Vaccines are racing up the NHS agenda. The UK’s health service is being asked to deliver the biggest flu vaccination programme in history. Meanwhile, the search for a Covid-19 vaccine could uncover a breakthrough at any point in the next 12 months, triggering an even bigger immunisation effort.

What makes vaccination plans even more challenging is that the NHS is already facing winter pressure, a care backlog caused by coronavirus restrictions and questions over medicine shortages that could arise from Brexit.

Primary care providers and pharmacies are understandably considering how they might cope with the demand for rapid, safe immunisation on an unprecedented scale.

Impact of immunisation plans

There will be conversations about policy decisions and funding. But what practical steps could help frontline professionals manage the impending workload?

The Association of Pharmacy Technicians has been campaigning for its members to be added to the Patient Group Directive list, which would permit around 23,000 professionals to administer medicines to patients directly and share the workload.

Pharmaceutical stockpiling

Medicine supplies are another area of concern. The pharmaceutical industry issued a memo in June warning that stockpiles of some medicines had been used up entirely at the height of the coronavirus outbreak. On top of that, the potential for the UK to leave the EU without a trade deal could make stockpiles difficult to rebuild.

Even vaccines themselves could be in short supply. GPs could face vaccine shortages with manufacturers warning that they may not be able to meet the additional demand.

None of these factors do much to enhance the public trust that is such a vital component of any vaccination programme. Concerns about immunisation have been fuelled in recent years by misinformation and media scrutiny is intense.

Where’s the evidence?

Robust evidence is key. At every stage of vaccine development, a digital fingerprint is tracked, repeated, measured and replicated. Rigorous measurement of ingredients, serums, proteins, DNA and chemical amplifiers ensure the vaccine is targeted with precision, free of contamination and demonstrably safe.

But what happens next? Distribution under strict temperature guidelines is compulsory. Vaccinations can’t be left out in the summer sun, on the reception desk or in the car boot of a community nurse. Nor can they be entrusted to a domestic fridge which could be easily unplugged.

We’re now in a world where a vaccine needs to be digitally connected at every point, from inception and manufacture to distribution and delivery to patients.

Digital medicine management

A digital approach to medicine management is one way for primary care providers and pharmacies to mitigate against potential shortages. By reducing the risk of vaccines being lost or harmed, healthcare providers can protect the stock on their premises.

Storage conditions are one area of focus. Vaccines may lose their effectiveness if they become too hot or too cold at any time. Guidance on storage, distribution and disposal of vaccines can be found in the Green Book and temperature monitoring standards are set out by the MHRA. The GPhC also requires compliance with regulations to protect standards and ensure best practice.

Vaccines should be stored in a validated vaccine fridge that is monitored for regulatory compliance and maintaining temperatures of between 2°C to and 8°C.

Manual monitoring routines are a burden on busy staff, especially during peak periods. Another problem with periodic manual monitoring is that it’s impossible to determine how long the stock was exposed to an out-of-spec temperature.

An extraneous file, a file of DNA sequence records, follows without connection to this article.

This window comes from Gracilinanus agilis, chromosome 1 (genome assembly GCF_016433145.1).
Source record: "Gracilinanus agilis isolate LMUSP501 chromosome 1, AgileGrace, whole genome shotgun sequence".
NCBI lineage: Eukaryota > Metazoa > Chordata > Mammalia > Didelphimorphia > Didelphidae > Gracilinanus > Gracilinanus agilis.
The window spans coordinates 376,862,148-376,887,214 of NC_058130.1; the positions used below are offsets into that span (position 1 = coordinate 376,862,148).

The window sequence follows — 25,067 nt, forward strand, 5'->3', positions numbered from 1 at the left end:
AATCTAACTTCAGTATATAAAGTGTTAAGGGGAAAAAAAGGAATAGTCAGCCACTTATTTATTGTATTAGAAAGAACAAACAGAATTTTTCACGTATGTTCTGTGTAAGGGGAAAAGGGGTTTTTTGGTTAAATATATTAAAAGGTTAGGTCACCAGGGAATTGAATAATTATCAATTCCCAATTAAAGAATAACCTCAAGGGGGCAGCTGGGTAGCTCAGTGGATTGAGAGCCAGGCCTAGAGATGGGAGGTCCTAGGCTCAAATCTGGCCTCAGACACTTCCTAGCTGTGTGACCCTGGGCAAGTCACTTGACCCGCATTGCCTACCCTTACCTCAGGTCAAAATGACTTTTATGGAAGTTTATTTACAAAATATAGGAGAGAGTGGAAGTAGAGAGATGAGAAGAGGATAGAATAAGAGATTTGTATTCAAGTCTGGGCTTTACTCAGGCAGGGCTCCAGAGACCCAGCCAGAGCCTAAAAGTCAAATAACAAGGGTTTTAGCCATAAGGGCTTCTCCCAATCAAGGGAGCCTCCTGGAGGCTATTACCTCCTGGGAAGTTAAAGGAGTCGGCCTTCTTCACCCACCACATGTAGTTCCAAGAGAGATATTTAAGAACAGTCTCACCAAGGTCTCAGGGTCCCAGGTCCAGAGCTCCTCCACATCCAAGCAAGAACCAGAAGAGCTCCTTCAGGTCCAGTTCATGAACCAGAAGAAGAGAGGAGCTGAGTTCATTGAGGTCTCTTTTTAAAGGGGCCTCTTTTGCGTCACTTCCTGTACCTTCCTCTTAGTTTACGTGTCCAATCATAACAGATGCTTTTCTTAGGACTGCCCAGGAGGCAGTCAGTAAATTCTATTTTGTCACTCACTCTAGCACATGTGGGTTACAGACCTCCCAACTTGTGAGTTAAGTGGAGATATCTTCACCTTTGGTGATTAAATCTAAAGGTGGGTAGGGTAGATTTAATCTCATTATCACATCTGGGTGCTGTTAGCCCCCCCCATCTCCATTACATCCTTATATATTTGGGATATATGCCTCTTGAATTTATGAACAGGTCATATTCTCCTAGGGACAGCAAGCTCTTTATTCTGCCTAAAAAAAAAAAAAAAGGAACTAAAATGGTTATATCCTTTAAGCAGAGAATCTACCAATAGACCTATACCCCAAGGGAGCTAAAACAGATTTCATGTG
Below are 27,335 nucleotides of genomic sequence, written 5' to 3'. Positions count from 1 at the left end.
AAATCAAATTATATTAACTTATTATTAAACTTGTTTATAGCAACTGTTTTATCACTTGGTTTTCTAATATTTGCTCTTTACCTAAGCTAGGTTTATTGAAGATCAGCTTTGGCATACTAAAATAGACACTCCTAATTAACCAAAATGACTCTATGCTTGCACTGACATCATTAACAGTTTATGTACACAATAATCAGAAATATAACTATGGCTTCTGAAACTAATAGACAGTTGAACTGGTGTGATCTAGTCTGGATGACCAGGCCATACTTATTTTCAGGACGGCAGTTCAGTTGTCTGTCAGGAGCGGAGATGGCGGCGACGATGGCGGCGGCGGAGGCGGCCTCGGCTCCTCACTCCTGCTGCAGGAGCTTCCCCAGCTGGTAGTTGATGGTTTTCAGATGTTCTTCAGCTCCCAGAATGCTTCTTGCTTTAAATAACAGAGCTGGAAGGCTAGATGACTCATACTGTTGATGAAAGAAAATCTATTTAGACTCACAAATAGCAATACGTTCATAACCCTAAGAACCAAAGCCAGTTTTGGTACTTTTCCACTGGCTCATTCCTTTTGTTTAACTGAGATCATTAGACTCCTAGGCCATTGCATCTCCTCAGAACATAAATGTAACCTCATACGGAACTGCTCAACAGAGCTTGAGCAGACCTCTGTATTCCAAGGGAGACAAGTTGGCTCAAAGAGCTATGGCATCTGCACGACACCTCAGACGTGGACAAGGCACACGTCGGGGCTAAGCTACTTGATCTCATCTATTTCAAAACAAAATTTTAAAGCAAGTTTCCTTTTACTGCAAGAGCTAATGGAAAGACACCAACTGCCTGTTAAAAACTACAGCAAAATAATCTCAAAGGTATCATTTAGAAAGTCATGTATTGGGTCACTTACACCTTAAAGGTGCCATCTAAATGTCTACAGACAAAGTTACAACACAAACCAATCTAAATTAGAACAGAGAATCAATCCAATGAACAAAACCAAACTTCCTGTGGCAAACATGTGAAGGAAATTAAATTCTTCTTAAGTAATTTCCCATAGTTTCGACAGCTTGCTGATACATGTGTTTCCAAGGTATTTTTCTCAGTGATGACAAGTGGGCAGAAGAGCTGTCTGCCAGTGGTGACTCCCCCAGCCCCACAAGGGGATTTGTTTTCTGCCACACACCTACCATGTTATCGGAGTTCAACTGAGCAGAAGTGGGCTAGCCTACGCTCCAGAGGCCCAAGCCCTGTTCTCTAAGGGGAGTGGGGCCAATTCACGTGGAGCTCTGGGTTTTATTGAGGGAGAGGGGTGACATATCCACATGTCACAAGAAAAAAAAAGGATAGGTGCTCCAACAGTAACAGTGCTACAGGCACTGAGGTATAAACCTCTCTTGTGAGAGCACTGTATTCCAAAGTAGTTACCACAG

Automated temperature monitoring

By contrast, automated monitoring provides continuous vigilance. Alerts can be raised automatically if the storage environment deviates from designated temperatures, enabling staff to respond quickly and protect stock. Meaning you can act quickly to ensure the efficacy of vaccine stock.

Digital data is automatically recorded and accurate, detailed reports are quickly accessible for inspection purposes.

Not all automated monitoring solutions are created equal, however. It’s advisable to look out for UKAS-approved three-point calibration of temperature sensors, as well as regulatory compliance of systems and 24/7 support to assist in case of issues. Checkit’s Connected Automated Monitoring solutions lead the way in fulfilling these criteria.

Managing the process

In addition to storage protocols, the processing and checking of vaccine stock can also help avoid loss. It starts from the point of delivery, when a designated member of staff should check the order for possible discrepancies or damage. Once accepted, the stock must be moved into a validated vaccine fridge and noted in the inventory record.

From that point, vaccine stocks require regular reviews, with expiry dates checked so that those closest to expiry are used first. Best practice recommendations for vaccine storage include a weekly audit of vaccine fridge contents plus monthly stock checks and rotations. In addition, holders of vaccine stock are encouraged to share their records with local screening and immunisation teams.

Digital support can be applied here too. A new breed of process management tool prompts, guides and logs the actions of teams according to best practice. With Connected Workflow Management,  a mobile app enables photos and barcode scanning on-the-spot to help manage stock, with expiry dates and quantities captured in real time and securely stored in the cloud.

By introducing digital empowerment at every stage of vaccine provision, from pharmaceutical development and distribution to the point where vaccines are administered to patients, we can protect public trust, ensure efficacy and prevent wastage.